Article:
HACCP has been widely accepted and applied by the Canadian food industry. It has been effectively functional in responding to various chemical and microbiological contaminants in the agri-food commodities. The Food Safety Modernization Act (FSMA) is still relatively new to Canadian food producers as it has been transforming the food safety system by shifting the focus from responding to foodborne illness (HACCP) to preventing it. FSMA is enacted in response to significant changes in the global agrifood system and in our understanding of foodborne illnesses and their consequences to our consumers. For example, we now realize that preventable foodborne illnesses are a critical public health issue and also a threat to the economics of the agri-food system.
Improving food safety
While consuming food will never be risk-free, modern safety management practices like HACCP, paired with new technologies like IoT, food traceability, and whole genome sequencing are being used to improve risk management and improve the safety of the food supply. It is important to remember that risk analysis and risk mitigation are science-based processes, any approach to managing the food supply chain will also involve other concepts such as culture, values, and consumer preferences. Technologies can be developed and deployed to improve food safety without having to limit food choices to manage safety.
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Jennifer Ronholm and Xiaonan Lu
Maple Innovation Challenge winner announced
They can, at times, find themselves in a bit of a sticky situation, but the team of 14 jurors charged with judging the Maple Innovation Challenge recently named a winner.
After some tasty sampling, on Monday, February 6, the competition’s grand prize was awarded to Yuchen Bai and Arianna Sultani of Team ‘Novaland’ University of Guelph with their maple innovation of chickpea pancake mix.
A competition created for food science and culinary arts students across Canada; through a collaboration between QMSP, The Maple Treat Corporation and the Canadian Institute of Food Science and Technology, winners receive $1,500 cash courtesy of the Maple Treat Corporation and a one-hour consultation with a Canadian Food Innovation Network (CFIN) Regional Innovation Director.
For more information about the Maple Innovation Challenge, visit https:// mapleinnovationchallenge.ca/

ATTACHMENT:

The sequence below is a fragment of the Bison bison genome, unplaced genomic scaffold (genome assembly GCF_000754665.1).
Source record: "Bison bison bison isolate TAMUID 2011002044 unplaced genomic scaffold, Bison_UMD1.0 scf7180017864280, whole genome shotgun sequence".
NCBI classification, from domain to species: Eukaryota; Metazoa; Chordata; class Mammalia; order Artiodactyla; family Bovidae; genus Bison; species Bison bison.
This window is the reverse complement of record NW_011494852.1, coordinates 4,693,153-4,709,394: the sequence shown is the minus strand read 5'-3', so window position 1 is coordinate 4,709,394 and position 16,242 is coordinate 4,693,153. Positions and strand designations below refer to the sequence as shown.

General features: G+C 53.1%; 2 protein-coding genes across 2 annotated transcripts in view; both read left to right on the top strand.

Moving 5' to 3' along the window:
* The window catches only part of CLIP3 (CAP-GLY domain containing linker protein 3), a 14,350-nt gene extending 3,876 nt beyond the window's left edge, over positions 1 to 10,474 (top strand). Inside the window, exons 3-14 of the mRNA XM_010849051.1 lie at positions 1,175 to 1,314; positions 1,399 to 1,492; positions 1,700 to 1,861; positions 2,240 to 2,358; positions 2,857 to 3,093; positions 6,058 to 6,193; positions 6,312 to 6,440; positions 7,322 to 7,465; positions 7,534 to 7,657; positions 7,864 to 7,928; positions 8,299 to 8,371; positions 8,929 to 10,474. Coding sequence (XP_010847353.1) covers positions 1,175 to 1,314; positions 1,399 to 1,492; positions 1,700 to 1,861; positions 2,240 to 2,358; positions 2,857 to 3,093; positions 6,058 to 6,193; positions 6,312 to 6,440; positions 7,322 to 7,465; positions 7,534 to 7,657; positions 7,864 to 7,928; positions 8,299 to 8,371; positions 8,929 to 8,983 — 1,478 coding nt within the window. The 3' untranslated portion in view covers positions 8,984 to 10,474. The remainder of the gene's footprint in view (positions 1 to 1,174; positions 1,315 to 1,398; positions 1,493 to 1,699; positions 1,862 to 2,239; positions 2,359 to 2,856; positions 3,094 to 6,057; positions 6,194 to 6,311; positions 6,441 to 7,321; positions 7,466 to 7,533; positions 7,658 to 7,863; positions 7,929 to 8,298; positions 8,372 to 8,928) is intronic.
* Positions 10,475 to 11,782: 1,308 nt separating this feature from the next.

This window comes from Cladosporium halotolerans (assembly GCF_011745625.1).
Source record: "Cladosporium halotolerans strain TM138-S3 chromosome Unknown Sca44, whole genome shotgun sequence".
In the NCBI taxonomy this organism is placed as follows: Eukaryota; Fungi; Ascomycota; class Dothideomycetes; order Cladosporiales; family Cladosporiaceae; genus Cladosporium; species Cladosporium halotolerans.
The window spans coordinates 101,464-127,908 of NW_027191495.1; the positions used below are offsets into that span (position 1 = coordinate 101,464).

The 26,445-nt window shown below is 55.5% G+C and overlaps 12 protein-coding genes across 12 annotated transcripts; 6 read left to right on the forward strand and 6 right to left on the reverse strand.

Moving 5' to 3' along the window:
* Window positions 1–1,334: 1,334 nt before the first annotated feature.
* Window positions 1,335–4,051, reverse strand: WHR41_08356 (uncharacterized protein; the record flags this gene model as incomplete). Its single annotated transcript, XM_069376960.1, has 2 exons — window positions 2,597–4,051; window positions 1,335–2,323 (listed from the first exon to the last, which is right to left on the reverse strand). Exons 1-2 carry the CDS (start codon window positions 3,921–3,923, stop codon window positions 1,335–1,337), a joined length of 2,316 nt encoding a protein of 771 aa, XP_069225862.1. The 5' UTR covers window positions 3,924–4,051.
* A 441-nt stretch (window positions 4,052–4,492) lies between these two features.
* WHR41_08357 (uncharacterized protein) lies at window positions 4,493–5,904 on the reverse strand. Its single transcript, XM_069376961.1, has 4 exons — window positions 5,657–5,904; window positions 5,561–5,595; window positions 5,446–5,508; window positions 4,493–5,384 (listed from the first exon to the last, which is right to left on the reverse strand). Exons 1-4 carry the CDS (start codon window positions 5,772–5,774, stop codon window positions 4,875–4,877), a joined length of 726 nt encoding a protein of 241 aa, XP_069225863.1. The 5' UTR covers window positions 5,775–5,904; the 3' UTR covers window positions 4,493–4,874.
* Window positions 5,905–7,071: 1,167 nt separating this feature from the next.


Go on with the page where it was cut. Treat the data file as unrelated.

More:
Brand refresh for agriculture and agri-food products
The Government of Canada recently announced the launch of a Canada Brand refresh for agriculture and agri-food products in international markets.
Unveiled by The Honourable Marie-Claude Bibeau, Canada’s Minister of Agriculture and AgriFood, the refresh represents a modernization of the Canada Brand program, in addition to a new digital toolkit meant to help Canadian agriculture and agri-food businesses showcase their products in global markets.
Launched in 2006 by Agriculture and Agri-Food Canada, the Canada Brand refresh includes a new logo, modernized graphics and branded taglines, refreshed marketing messaging; a revitalized photo library; a revamped client portal system; and, a revamped marketing toolbox with video content, animated graphics, GIFs and digital stickers. It’s all part of what Bibeau considers a significant support for Canadian producers, placing them in good stead for the future.
“Canadian agriculture and agrifood products enjoy an excellent reputation internationally, and this updated brand will be a powerful tool for our Canadian agriculture and agrifood exporters in highly competitive markets. They are a powerful driver of our economy, and we will continue to help them unlock new markets and opportunities.”
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Team 'Novaland': Arriana Sultani and Yuchen Bai.
What that dog doin’?
The Rogers Centre, home of the Toronto Blue Jays, just received an upgrade for the upcoming baseball season in the way of a new porch called ‘hot dog headquarters’ courtesy of iconic Maple Leaf Foods Inc. brand Schneiders.
In conjunction with the launch of ‘hot dog headquarters’, which will be located
Preventing food fraud
The Government of Canada continues to intensify its commitment toward eliminating the sale of misrepresented
on the stadium’s 200 level, overlooking right field, Schneiders will also make its limited time footlong hot dogs available at stores across Canada.
The porch, which can accommodate up to 150 people, welcomes fans to visit and try the delicious hot dog menu selections only available for concession at